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National Park of American Samoa
Welcome to the heart of the South Pacific and the National Park of American Samoa, a world of sights, sounds, and experiences found in no other national park. About 2,600 miles southwest of Hawaii, this is one of the most remote national parks in the United States. The park preserves the only mixed-species paleotropical rainforest in the United States, habitat of flying foxes (fruit bats), as well as coral reefs. In keeping with the meaning of the word Samoa – “sacred earth” – the park helps protect fa'asamoa, the customs, beliefs, and traditions of the 3,000-year-old Samoan culture.
Visitors to the National Park of American Samoa will find lands and waters that are largely undeveloped. Even the usual facilities found in most national parks are absent. But with a bit of the explorer's spirit, you'll discover secluded villages, rare plants and animals, coral sand beaches, and vistas of land and sea.
The 13,500-acre park includes sections on three islands – Tutuila (pronounced too-too-EE-lah), Ta'u (tah-oo), and Ofu (oh-foo). Almost all the land of these volcanic islands – from the mountaintops to the coast – is rainforest, with about 4,000 acres of the park underwater.
The park encompasses the north-central part of the main island of Tutuila, from the steep ridgeline above Pago Pago (pahng-oh pahng-oh) Harbor to the north coast. For a sweeping view of the harbor and Rainmaker Mountain, hike to the top of the 1,610-foot Mount 'Alava. Catch another panoramic view of the harbor along the road from Pago Pago through Afono Pass. This road continues, going down the other side of the pass, through the village of Afono, and around the headlands of northern Tutuila to the village of Vatia. From here you can view Pola Island, a tiny, uninhabited island just offshore, whose sheer cliffs rise more than 400 feet abruptly out of the ocean. The craggy rocks are home to numerous seabirds, including frigatebirds, boobies, white (fairy) terns, tropicbirds, and noddy terns.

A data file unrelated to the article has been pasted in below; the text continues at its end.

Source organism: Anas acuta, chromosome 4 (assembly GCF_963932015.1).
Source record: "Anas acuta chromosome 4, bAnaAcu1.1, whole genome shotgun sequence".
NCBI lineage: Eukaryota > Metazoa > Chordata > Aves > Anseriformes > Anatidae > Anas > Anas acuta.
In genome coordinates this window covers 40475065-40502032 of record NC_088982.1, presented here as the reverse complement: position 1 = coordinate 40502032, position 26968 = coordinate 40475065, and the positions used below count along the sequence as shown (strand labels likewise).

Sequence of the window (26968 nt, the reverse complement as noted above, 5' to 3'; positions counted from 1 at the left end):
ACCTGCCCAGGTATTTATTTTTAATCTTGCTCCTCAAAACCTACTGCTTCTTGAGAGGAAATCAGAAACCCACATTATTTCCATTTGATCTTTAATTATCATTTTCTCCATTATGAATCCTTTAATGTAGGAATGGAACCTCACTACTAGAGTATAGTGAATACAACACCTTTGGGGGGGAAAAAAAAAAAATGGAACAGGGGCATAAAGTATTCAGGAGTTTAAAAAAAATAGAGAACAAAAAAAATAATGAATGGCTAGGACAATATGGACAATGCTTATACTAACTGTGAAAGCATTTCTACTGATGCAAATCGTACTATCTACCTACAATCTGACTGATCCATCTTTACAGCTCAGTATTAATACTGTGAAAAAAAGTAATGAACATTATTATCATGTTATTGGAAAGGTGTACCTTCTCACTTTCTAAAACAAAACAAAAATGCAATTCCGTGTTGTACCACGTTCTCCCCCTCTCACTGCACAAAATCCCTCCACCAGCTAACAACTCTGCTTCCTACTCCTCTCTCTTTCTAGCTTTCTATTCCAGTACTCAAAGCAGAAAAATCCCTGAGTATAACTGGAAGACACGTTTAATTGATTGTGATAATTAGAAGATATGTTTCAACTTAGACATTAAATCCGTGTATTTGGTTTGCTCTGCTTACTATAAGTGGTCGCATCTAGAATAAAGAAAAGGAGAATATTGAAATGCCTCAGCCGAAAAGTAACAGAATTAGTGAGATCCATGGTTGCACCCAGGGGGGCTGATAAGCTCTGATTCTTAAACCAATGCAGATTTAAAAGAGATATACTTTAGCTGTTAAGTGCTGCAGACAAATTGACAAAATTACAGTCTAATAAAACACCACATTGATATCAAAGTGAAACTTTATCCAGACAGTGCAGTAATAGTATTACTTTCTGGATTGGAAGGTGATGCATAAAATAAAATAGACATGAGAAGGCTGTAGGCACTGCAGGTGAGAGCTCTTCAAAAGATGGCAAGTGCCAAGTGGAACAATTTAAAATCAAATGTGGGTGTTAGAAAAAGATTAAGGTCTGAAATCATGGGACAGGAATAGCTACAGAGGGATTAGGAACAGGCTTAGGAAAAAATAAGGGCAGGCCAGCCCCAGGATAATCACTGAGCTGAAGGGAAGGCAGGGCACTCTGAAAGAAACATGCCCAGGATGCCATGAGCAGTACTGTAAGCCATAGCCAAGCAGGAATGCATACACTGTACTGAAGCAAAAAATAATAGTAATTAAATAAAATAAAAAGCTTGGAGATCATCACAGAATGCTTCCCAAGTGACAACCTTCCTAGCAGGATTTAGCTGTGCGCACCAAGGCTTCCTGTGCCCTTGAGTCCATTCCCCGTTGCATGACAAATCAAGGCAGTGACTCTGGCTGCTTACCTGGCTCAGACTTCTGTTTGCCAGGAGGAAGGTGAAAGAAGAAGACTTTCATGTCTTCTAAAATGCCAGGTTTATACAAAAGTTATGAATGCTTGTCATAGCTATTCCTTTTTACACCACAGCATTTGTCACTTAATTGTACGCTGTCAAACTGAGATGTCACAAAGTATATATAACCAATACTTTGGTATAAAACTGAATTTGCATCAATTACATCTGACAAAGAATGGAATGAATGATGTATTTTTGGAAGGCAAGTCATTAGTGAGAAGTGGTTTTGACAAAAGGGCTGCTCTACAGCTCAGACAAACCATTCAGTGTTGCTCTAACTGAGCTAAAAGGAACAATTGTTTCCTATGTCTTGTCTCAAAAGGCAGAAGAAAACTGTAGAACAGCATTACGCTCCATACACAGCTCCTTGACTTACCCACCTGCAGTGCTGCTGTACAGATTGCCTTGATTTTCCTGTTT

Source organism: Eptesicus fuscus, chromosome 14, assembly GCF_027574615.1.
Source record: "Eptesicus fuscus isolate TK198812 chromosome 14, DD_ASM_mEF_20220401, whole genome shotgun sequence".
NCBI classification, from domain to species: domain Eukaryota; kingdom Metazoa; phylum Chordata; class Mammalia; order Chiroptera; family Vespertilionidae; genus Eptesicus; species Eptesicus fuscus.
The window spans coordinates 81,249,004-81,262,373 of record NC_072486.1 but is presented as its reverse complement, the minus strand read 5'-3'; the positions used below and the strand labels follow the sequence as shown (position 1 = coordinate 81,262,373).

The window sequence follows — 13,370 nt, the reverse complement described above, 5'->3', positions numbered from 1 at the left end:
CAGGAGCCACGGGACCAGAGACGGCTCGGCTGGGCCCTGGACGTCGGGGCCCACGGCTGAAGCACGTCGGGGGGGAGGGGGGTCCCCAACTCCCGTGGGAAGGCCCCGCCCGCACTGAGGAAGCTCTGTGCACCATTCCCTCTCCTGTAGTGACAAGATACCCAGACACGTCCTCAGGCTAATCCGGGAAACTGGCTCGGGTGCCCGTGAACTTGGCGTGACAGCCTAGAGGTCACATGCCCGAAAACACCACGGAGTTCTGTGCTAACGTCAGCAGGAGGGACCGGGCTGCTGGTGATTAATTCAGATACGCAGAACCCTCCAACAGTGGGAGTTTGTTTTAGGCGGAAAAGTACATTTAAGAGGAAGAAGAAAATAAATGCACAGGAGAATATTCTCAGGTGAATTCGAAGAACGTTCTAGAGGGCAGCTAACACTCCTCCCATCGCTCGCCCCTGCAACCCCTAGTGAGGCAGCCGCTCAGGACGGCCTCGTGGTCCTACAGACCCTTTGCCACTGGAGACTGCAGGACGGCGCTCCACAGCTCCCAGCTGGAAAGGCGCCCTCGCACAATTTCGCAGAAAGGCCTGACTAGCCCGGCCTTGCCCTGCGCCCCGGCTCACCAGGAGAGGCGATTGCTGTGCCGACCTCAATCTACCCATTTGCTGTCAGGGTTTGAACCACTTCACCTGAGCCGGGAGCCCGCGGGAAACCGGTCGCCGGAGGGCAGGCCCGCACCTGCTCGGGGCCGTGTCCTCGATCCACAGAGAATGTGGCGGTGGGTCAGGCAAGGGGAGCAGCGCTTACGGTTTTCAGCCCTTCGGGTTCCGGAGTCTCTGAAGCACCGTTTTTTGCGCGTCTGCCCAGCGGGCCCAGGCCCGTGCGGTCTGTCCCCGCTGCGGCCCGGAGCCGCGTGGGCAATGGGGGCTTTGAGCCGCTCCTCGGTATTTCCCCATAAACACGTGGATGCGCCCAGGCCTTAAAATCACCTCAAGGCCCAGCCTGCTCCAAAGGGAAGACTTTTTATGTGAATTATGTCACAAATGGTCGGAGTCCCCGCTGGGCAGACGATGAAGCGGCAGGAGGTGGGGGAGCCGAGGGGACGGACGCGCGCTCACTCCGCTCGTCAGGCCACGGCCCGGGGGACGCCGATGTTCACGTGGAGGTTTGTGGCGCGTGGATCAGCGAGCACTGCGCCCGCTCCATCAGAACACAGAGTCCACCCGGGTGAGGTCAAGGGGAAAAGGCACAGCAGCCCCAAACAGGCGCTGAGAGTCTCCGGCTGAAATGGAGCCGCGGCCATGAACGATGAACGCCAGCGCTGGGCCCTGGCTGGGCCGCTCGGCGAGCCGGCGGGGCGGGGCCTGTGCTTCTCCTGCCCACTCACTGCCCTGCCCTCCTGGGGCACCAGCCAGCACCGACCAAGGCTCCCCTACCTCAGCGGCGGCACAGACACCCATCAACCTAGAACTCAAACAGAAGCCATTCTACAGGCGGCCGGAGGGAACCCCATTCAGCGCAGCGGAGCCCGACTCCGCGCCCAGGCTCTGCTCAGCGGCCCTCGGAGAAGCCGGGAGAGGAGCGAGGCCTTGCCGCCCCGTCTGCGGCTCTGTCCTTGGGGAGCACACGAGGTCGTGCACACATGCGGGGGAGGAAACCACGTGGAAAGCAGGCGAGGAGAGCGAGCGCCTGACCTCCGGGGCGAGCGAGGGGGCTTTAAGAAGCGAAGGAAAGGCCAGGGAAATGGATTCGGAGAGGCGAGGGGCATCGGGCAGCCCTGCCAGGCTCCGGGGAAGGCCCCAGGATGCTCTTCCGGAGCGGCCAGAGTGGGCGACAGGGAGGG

Along the road to Vatia is the Amalau Valley, home to many forest birds and to Samoa's two species of flying fox. One species has the unusual habit of flying around during the day, so you are likely to see this bat in early morning or late afternoon. Look for its three-foot wingspan.
Sixty miles east of Tutuila – a 30-minute flight – are the Manu'a Islands: Ta'u, Ofu, and Olosega (oh-low-seng-ah). The island of Ta'u, according to Samoan tradition, is the birthplace of all Polynesia. It is believed that ancient people voyaged by sea from the island’s sacred site of Saua to settle all of the Polynesian islands. If you head south from Saua and around Si'u Point, you'll see the dramatic southern coast of Ta'u, where waves crash against the rocky shore and some of the tallest sea cliffs in the world stair-step to the 3,000-foot summit of Lata Mountain.
On the island of Ofu, coconut palms sway in the warm ocean breeze along a secluded beach. You'll enjoy views of the distant mountains of Olosega, as well as some of the best snorkeling waters in the park. The section of the park offshore from Ofu is an ideal place to observe hundreds of species of fish, corals, and other marine life.
When you visit this or any national park, remember that you are entering a sanctuary of natural and cultural environments, preserved so that you and future visitors may enjoy them.
By the Interpretation and Education Staff, National Park of American Samoa